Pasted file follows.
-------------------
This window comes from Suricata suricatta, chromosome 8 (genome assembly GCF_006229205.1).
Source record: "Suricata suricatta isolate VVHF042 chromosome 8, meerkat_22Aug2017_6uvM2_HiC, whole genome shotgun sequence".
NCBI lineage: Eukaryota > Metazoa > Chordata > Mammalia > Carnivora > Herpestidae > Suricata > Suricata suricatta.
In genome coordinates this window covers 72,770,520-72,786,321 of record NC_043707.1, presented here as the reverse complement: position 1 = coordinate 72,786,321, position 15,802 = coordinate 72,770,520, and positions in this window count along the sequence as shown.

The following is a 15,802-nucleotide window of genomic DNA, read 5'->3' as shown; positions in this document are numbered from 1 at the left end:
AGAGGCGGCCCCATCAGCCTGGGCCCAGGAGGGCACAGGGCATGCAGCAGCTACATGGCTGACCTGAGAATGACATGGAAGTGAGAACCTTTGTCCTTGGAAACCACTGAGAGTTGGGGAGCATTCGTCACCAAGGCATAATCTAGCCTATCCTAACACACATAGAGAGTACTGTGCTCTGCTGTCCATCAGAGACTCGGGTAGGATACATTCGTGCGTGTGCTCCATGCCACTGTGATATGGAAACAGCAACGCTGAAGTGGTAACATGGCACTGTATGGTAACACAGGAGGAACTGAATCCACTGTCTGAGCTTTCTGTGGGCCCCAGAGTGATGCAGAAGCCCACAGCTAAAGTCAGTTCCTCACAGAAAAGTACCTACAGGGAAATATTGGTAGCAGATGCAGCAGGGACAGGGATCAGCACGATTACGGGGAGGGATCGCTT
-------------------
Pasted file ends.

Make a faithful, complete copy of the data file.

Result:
This window comes from Suricata suricatta, chromosome 8 (genome assembly GCF_006229205.1).
Source record: "Suricata suricatta isolate VVHF042 chromosome 8, meerkat_22Aug2017_6uvM2_HiC, whole genome shotgun sequence".
NCBI lineage: Eukaryota > Metazoa > Chordata > Mammalia > Carnivora > Herpestidae > Suricata > Suricata suricatta.
In genome coordinates this window covers 72,770,520-72,786,321 of record NC_043707.1, presented here as the reverse complement: position 1 = coordinate 72,786,321, position 15,802 = coordinate 72,770,520, and positions in this window count along the sequence as shown.

The following is a 15,802-nucleotide window of genomic DNA, read 5'->3' as shown; positions in this document are numbered from 1 at the left end:
AGAGGCGGCCCCATCAGCCTGGGCCCAGGAGGGCACAGGGCATGCAGCAGCTACATGGCTGACCTGAGAATGACATGGAAGTGAGAACCTTTGTCCTTGGAAACCACTGAGAGTTGGGGAGCATTCGTCACCAAGGCATAATCTAGCCTATCCTAACACACATAGAGAGTACTGTGCTCTGCTGTCCATCAGAGACTCGGGTAGGATACATTCGTGCGTGTGCTCCATGCCACTGTGATATGGAAACAGCAACGCTGAAGTGGTAACATGGCACTGTATGGTAACACAGGAGGAACTGAATCCACTGTCTGAGCTTTCTGTGGGCCCCAGAGTGATGCAGAAGCCCACAGCTAAAGTCAGTTCCTCACAGAAAAGTACCTACAGGGAAATATTGGTAGCAGATGCAGCAGGGACAGGGATCAGCACGATTACGGGGAGGGATCGCTT